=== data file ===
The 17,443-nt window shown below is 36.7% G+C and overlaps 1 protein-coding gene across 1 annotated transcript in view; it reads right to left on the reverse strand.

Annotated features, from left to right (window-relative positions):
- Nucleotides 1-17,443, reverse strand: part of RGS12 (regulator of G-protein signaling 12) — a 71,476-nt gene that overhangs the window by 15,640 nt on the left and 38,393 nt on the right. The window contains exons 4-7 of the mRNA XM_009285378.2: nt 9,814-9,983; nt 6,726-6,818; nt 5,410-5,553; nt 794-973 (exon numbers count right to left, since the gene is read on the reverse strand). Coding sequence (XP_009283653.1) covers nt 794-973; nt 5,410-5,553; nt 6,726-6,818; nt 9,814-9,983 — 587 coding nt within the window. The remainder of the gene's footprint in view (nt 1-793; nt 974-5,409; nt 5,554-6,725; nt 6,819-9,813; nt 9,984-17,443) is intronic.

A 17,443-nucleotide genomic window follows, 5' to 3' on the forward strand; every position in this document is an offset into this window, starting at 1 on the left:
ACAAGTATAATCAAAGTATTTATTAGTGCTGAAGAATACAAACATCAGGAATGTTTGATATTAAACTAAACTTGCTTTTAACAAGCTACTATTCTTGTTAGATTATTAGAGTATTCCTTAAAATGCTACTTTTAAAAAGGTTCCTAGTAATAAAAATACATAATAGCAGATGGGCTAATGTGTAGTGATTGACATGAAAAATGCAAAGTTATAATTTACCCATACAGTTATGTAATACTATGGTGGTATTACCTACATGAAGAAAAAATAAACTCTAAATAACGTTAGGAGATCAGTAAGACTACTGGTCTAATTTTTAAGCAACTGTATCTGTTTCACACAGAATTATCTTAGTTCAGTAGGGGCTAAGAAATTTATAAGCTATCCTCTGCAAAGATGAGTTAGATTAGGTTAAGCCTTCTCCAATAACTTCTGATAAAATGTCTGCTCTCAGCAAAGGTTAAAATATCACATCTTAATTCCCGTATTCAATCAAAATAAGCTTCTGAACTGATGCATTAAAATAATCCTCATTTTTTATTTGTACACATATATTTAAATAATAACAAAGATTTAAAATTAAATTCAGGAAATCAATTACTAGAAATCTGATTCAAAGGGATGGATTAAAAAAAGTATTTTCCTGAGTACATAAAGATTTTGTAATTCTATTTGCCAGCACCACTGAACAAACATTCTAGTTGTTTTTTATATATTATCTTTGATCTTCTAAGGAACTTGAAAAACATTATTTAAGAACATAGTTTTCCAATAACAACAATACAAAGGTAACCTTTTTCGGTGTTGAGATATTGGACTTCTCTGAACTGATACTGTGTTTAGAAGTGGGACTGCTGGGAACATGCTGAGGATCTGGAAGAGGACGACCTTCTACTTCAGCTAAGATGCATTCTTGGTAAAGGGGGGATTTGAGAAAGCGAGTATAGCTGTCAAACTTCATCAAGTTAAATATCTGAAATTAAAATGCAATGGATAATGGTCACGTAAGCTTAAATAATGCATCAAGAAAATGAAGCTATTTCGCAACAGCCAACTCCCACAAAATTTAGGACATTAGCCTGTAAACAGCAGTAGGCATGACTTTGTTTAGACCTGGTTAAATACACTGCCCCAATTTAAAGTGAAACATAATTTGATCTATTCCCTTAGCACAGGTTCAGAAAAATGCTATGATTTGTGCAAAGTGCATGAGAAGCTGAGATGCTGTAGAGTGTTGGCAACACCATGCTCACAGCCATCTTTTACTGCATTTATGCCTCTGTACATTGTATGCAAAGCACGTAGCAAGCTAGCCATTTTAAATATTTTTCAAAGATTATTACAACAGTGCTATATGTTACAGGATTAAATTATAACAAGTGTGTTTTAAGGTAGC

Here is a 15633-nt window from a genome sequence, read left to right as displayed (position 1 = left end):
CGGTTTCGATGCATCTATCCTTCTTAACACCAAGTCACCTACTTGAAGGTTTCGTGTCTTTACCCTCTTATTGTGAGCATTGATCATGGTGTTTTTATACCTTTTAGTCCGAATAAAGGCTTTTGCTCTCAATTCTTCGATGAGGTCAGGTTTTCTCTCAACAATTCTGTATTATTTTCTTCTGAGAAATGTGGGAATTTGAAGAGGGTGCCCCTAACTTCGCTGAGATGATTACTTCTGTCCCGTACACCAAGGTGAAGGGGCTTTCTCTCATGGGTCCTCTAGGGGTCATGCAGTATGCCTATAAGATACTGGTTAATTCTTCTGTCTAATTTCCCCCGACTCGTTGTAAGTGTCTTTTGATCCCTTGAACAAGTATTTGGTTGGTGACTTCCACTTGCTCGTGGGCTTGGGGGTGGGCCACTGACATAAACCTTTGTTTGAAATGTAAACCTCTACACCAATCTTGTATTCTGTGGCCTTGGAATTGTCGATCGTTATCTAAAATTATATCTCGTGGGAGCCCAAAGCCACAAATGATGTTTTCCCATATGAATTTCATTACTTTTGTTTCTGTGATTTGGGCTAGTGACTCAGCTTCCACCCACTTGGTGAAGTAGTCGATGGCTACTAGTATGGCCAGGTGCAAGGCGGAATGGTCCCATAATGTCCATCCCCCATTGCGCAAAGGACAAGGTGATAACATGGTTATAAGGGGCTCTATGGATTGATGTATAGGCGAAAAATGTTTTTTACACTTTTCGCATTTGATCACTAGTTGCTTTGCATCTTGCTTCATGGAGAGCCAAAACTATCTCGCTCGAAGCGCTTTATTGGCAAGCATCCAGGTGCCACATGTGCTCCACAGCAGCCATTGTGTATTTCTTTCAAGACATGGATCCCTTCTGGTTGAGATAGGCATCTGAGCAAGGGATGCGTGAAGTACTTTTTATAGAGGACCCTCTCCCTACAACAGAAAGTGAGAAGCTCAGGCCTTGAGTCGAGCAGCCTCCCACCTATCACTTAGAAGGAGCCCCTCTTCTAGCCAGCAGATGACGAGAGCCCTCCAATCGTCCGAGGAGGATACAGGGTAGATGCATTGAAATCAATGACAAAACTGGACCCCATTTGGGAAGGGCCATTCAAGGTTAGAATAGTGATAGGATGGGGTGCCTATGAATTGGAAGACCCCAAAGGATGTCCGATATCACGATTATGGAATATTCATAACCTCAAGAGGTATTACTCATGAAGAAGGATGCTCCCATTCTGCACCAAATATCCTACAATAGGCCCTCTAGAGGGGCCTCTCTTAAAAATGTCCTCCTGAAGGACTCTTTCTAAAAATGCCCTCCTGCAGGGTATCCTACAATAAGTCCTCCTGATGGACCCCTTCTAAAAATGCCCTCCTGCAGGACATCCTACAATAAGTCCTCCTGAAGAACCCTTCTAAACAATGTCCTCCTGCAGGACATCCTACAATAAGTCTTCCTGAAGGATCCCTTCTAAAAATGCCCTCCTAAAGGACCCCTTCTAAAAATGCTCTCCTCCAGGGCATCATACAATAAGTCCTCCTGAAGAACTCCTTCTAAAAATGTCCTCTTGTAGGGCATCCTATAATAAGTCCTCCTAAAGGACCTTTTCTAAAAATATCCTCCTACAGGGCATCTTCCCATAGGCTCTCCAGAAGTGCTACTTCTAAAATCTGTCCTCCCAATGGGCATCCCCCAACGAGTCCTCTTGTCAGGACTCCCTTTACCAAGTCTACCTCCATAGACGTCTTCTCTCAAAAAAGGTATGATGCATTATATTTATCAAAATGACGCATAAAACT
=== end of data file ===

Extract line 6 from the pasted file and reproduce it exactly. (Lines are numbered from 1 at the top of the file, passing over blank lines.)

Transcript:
Here is a 15633-nt window from a genome sequence, read left to right as displayed (position 1 = left end):